Yahoo to Confirm Massive Data Breach of Hundreds of Millions of Accounts
The announcement may have larger implications for the sale of Yahoo's business to Verizon
Yahoo will shortly be confirming a huge data breach that exposed hundreds of millions of user accounts to a hacker, reports Recode.
The breach is both widespread and serious, but the specific number of accounts affected has not been released due to the probability of government investigations and legal actions.
Back in the summer, Yahoo stated that it was investigating a hack in which the perpetrators claimed that they were able to access the accounts of 200 million users and that one of the hackers was selling the account information online.
The confirmation—expected sometime this week—may also have larger implications for Yahoo's $4.8 billion sale of its core business to Verizon. The new owners could suffer countless headaches from the extent of the liability, and shareholders will probably be concerned that the sale price will be affected.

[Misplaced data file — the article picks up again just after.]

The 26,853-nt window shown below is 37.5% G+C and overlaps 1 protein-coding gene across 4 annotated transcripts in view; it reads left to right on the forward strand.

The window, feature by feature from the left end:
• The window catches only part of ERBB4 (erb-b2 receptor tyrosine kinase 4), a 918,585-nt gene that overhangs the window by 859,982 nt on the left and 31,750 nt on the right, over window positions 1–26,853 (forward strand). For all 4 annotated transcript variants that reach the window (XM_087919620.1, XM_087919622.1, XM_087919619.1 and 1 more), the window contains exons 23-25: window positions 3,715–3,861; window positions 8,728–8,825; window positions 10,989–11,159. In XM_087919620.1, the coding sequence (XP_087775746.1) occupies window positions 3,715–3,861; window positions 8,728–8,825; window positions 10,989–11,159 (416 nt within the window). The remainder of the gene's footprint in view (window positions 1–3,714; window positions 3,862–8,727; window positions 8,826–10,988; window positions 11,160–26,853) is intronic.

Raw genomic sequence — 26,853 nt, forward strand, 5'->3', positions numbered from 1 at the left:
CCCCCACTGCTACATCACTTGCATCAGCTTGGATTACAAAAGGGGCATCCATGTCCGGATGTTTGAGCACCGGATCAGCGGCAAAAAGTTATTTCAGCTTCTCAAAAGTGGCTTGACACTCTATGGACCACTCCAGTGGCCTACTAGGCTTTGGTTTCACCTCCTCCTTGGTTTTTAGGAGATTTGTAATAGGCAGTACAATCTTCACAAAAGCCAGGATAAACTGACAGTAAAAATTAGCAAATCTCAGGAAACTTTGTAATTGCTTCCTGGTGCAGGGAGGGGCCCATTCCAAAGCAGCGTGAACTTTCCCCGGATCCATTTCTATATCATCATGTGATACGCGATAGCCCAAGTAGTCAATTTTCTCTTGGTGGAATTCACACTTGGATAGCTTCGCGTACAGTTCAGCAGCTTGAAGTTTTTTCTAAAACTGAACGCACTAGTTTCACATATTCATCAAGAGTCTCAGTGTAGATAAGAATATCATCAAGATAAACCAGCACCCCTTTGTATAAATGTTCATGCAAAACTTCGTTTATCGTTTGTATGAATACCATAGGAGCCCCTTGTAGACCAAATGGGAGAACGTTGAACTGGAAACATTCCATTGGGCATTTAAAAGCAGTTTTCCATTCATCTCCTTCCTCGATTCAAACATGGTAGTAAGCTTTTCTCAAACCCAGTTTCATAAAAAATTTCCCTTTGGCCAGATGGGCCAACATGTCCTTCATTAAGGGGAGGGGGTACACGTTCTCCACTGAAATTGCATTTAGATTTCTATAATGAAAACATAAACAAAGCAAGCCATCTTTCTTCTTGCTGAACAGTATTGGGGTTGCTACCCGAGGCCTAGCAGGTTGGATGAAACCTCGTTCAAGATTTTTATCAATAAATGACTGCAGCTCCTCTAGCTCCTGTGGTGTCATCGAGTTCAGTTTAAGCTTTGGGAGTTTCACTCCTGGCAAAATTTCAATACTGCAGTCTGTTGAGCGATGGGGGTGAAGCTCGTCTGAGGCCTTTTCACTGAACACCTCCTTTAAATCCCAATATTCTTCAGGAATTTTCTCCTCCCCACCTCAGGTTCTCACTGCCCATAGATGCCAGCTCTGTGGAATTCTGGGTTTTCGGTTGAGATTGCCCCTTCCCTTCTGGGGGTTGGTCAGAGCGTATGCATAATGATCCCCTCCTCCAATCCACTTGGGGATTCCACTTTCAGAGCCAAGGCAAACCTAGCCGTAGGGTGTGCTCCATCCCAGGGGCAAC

Although the deal is moving forward, Yahoo and Verizon cannot be combined until Yahoo shareholders and several regulatory agencies approve it. Representatives from both companies began to meet recently to examine Yahoo's business so that the acquisition would be smooth.
Yahoo became aware of the breach in August when an infamous cybercriminal known as "Peace" claimed to be selling the credentials--dating from 2012--of 200 million users on the dark web for more than $1,800. The information up for sale allegedly included usernames, passwords that could be decrypted easily, and such personal information as birth dates and other email addresses.
The company said it was "aware of the claim" at the time, but it declined to state whether or not it was legitimate, though it did claim to be investigating. However, it did not ask users to reset their passwords.
Confirmation of such a massive breach will be another mark against Yahoo CEO Marissa Meyer, a highly-praised former executive from Google who has seen several declines in the company's business since her arrival in 2012. Her inability to get the company back on track or develop new products or services eventually led to its sale.
Update: Yahoo has confirmed that 500 million user accounts were hacked in 2014. User information stolen includes names, email addresses, telephone numbers, dates of birth, passwords, and, in some cases, security questions and answers. No payment data or bank account information was stolen.